Cinematic adaptations of beloved literary works are a dicey proposition at best. No matter how good a job filmmakers do, there will forever be those who decry it as an abomination. I’m normally whatever about these—a good movie is a good movie, even if it’s based on a book I love and even if it’s nothing like said book. I’m not hugely invested in Madeleine L’Engle’s A Wrinkle in Time either way. I read it once as a youngster, I remember one of my sister’s elementary school classes turning it into a play, but that’s about it. That said, the trailer for Ava Duverney’s adaptation looks bonkers and epic and all kinds of rad. Take a look for yourself.
Monday, November 20, 2017
Friday, November 17, 2017
Over the past few years, Taylor Sheridan has won acclaim for writing gritty crime dramas like Sicario and Hell or High Water, and his directorial debut, Wind River. Director James M. Dagg, working from a script by the China Brothers, tries to get in on that act with Sweet Virginia. His sophomore feature dredges similar aesthetic and thematic territory. While it succeeds on some fronts, it hits less hard on others, though the finished product is a serviceable, if unremarkable, mumblecore neo-noir.
Thursday, November 16, 2017
You know, sometimes I look at a certain movie and I think, “Did I make that?” Because I’m fairly certain I’m the only one who could possibly want to see it. And that’s the sensation I get watching the first trailer for Rampage. It stars Dwayne Johnson and a giant gorilla, a giant wolf, and a giant crocodile. And based on this first look, it’s already the greatest video game movie ever made.
“I’m just so tired of all these Star Wars.” Okay, I’m not, not at all. Nor did I have the titular line in Star Wars, which has always chaffed. We’re now less than a month away from Star Wars: The Last Jedi, which I’m rather jazzed for. And just in case we didn’t already know that, we’re at the point where Lucasfilm is beating us about the head, neck, and face with promotional material. This includes a bunch of new TV spots.
Wednesday, November 15, 2017
Justice League is clunky and messy. It’s jumbled and misshapen. The presence of multiple directors—Zack Snyder did the bulk of the heavy lifting, though Joss Whedon handled extensive reshoots and rewrites, and roughly 20% of the finished film belongs to him, according to reports—is readily apparent in the mishmash of tones and the fact that it watches like multiple movies shoehorned together. Cringe-worthy choices abound. The fight scenes all look like they’re lifted from a video game promo. And, of course, since this is a superhero movie, the plot revolves around an iconic group of comic book characters searching for CGI boxes powerful enough to destroy the world. But for all the bumps and bruises and problems, and they are legion, Justice League is a hell of a lot of fun.
People are complicated creatures. We’re all capable of cruelty and kindness, anger and compassion. Everyone’s part good, everyone’s part shit. It’s this internal dichotomy that drives Martin McDonagh’s pitch-black comedy/drama Three Billboards Outside Ebbing, Missouri, and it’s why his characters are more complex and authentic than those we often find on screen. They’re brutally flawed, but devastatingly human. It doesn’t hurt that the phenomenal cast all give career best performances, or at least damn close.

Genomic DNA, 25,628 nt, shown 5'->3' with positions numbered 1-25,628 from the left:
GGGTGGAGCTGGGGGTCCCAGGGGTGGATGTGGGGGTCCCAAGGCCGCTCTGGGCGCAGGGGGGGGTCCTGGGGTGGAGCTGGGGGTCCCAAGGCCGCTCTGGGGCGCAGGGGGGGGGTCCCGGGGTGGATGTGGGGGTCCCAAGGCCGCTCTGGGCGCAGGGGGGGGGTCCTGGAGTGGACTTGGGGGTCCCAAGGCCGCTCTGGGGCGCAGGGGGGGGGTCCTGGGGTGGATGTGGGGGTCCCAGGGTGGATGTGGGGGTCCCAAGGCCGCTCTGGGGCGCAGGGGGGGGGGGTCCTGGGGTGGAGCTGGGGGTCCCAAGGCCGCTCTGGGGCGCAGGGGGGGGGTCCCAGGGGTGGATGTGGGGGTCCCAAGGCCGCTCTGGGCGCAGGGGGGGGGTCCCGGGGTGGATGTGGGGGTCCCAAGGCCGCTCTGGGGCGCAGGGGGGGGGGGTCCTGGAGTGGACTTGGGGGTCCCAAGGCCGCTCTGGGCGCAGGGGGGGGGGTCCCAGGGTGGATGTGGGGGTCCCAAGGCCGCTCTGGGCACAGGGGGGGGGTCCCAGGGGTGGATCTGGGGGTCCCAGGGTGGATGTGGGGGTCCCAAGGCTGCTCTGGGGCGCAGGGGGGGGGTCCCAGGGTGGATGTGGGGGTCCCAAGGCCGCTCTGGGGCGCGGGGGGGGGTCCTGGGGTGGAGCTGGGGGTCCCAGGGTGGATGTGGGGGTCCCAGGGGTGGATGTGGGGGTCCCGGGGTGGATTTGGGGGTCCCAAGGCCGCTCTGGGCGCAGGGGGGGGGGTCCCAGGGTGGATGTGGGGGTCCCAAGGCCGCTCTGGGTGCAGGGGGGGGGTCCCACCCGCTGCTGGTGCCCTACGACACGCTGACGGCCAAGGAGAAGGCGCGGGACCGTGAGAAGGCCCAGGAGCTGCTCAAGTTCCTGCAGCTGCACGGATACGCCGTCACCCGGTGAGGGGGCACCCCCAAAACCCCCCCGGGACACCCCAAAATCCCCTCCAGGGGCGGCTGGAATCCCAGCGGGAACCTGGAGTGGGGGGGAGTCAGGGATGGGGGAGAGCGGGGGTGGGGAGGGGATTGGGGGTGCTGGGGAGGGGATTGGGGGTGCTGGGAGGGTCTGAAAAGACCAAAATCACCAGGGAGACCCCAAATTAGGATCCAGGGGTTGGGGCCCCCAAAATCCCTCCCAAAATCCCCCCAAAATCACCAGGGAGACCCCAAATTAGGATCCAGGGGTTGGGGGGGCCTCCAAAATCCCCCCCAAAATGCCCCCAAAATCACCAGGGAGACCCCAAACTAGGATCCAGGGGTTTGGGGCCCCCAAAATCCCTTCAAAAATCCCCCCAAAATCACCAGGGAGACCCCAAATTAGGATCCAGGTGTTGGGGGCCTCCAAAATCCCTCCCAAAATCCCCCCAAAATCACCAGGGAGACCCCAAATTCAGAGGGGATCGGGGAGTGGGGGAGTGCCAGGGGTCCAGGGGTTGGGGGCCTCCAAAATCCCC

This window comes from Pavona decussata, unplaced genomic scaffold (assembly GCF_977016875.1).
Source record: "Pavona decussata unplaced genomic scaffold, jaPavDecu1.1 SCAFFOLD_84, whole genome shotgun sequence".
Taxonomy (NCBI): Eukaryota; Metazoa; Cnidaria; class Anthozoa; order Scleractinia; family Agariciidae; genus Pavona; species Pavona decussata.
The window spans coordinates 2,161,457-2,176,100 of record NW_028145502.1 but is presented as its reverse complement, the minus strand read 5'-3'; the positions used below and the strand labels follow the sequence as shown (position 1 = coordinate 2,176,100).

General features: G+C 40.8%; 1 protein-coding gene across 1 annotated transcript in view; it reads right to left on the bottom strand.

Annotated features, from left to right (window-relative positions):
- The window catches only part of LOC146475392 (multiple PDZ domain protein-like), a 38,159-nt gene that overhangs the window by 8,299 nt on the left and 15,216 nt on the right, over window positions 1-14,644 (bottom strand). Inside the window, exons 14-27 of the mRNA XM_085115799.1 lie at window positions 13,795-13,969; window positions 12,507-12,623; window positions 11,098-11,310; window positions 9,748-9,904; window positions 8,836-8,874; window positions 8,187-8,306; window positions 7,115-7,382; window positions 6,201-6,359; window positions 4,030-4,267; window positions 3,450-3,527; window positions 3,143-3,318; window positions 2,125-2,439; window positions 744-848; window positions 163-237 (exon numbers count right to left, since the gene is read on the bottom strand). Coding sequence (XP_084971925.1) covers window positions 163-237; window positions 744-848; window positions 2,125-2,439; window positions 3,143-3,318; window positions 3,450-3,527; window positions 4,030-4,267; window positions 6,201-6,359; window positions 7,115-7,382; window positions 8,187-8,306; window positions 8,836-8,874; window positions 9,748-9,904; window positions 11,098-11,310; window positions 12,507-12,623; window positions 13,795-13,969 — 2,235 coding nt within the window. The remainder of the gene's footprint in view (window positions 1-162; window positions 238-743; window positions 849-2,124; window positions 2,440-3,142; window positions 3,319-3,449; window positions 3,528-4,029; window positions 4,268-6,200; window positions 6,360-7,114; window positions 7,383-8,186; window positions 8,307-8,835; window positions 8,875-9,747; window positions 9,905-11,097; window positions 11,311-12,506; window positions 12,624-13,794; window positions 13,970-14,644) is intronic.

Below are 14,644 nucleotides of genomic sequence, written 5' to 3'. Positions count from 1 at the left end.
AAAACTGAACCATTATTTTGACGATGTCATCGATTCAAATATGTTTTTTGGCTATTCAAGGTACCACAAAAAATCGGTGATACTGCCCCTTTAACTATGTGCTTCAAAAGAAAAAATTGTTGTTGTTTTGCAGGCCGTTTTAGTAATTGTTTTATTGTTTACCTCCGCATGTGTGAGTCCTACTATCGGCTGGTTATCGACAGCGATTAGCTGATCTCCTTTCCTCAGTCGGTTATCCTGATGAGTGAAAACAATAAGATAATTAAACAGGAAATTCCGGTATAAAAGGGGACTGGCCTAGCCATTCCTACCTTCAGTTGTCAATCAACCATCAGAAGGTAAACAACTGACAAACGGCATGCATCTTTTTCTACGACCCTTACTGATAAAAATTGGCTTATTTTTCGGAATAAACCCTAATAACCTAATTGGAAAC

Monday, November 13, 2017
So far, December 15 is shaping up to be the best day of my calendar year. Not only does Star Wars: The Last Jedi open, but Amazon drops the first season of Jean-Claude Van Johnson, and the after-the-fact sci-fi sequel Beyond Skyline also hits. And I might be most excited about that last one. Check out this new clip to see why.
Friday, November 10, 2017
Throughout their history, westerns have often been grim, gritty, and dicey on the racism front. All of which figures prominently into the trailer for Hostiles, the latest from Black Mass and Out of the Furnace director Scott Cooper.
Wednesday, November 8, 2017
This first paragraph has little to do with the movie we’ll be discussing today. We’ll get to that, but I have to get something off my chest first. Multiple times walking out of Kenneth Branagh’s adaptation of Murder on the Orient Express, which, admittedly, isn’t great, I overheard people ask, “Have you heard of her before?” Her being AGATHA FUCKING CHRISTIE. Only the most celebrated mystery writer of all fucking time. Apologies, I needed to yell about that for a moment. I’m rage hyperventilating just thinking about it. Onward.
Friday, November 3, 2017
It makes such an insane amount of sense, yet somehow I never thought about it until right this very moment, but Park Chan-wook adapting a John le Carre novel sounds like a perfect meeting of the minds. And just to be clear, that’s what’s happening. The South Korean hit machine signed on to adapt The Little Drummer Girl in a six-part adaptation. If six hours of Park Chan-wook doing John le Carre doesn’t sound like the best way to spend six hours, we probably wouldn’t be friends in real life.